Zaid's story speaks to the desperation felt by Palestinians living in Gaza. The Gaza Strip is 375-square kilometers in size and is populated by 2.3 million Palestinians. In 2007, this coastal tiny enclave came under Israeli siege when the Islamist Hamas party took over power. This came following a long power struggle with the Fatah party of the Western-backed Palestinian president, Mahmoud Abbas.
Since then, Gaza's economy has been worsening. According to local Palestinian statistics, the unemployment rate among the labor force stands at almost 48 percent, while the poverty rate is over 50. Around 80 percent of the population relies on regular food aid, which is provided by the United Nations Relief and Works Agency for Palestine Refugees (UNRWA). Over the past three years, the state of Qatar has sent out monthly stipends of US$100 for 100,000 cases of poverty in the territory.
Since Hamas has been in power, the Hamas-led local government has created thousands of temporary jobs for jobless youth, especially university graduates. Mohammad Tobail, the general director of employment at the Hamas-ruled ministry of labor in Gaza, spoke to me in his office in Gaza City.
"Criteria for preference in our job creation programs include the availability of university certificates including year of graduation, the number of children, and poverty of the potential recruit. All our selection process is being computerized and based on transparency. Also, we have held tens of workshops, before we made a job creation program. We pray that our employment mission is being in the right direction, where God will be satisfied. We want to call on youth to seek broader job opportunities, mainly online or micro projects. In addition, we would appeal to potential international donors to channel funds to the territory within job creation programs and developmental projects."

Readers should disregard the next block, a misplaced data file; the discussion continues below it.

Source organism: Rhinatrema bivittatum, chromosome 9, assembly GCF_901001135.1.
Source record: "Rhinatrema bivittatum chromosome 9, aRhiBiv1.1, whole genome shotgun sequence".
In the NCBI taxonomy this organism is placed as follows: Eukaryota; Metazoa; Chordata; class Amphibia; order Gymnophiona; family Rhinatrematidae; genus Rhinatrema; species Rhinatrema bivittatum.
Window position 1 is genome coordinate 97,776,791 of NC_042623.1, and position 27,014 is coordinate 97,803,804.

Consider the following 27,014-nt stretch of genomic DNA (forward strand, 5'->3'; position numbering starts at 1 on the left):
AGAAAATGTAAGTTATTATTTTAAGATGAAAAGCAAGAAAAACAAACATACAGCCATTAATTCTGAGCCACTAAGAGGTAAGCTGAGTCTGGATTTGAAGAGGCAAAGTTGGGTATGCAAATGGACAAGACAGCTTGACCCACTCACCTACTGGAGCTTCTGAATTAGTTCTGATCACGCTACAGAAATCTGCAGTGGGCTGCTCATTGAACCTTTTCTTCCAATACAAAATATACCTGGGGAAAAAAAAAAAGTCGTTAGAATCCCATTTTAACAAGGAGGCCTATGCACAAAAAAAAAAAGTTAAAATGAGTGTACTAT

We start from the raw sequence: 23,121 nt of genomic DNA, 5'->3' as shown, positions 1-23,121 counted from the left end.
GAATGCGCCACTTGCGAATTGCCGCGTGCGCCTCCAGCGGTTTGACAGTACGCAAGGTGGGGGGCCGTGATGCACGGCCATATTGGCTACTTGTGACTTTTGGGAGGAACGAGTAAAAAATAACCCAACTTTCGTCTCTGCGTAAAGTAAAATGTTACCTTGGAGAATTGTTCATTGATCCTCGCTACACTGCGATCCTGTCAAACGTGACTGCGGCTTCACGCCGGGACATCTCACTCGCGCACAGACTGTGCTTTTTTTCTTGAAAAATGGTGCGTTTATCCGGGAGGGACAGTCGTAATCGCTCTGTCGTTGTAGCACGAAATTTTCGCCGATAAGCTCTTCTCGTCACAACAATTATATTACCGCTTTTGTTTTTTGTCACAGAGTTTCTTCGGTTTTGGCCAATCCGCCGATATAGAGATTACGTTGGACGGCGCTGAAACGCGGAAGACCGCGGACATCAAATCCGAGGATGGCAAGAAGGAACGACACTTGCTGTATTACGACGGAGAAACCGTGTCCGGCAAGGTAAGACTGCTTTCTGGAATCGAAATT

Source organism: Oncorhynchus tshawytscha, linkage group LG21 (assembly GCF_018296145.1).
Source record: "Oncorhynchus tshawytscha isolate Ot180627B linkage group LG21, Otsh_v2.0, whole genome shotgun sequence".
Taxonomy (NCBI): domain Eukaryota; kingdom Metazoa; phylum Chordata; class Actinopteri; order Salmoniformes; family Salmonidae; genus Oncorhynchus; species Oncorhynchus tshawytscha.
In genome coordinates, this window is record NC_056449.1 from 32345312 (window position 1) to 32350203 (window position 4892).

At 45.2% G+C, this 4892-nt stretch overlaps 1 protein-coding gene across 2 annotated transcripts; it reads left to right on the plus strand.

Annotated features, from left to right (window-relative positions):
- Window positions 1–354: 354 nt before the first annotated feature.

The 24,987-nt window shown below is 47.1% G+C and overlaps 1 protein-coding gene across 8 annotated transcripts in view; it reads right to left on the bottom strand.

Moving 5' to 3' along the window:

After the near collapse of the regional economy under Israel-controlled imports and travel restrictions, the local government is trying to boost development with environmentally-friendly solutions. Still, farmers and workers struggle to make ends meet.
Tobail pointed out that over the past year, Israeli authorities, who are in coordination with the Palestinian Authority in Ramallah, have begun allowing workers from Gaza into the Israeli labor market. Somewhere around 19,000 Palestinians from Gaza are now holding entry permits to Israel.
Because of the economic devastation wrought by the Israeli blockade, Zaid is not alone in wanting to leave Gaza. Ahmad Shahin is a 36-year-old father of two sons. He was one of Zaid's fellows during failed migration attempts. But unlike Zaid, he no longer wants to leave because the crossing is so dangerous.
Ahmad is now back to his former job as chef for a local restaurant in Gaza city. He told me that after the horrors he had encountered off the Libyan shores, he dropped the thought of migration, once and for all.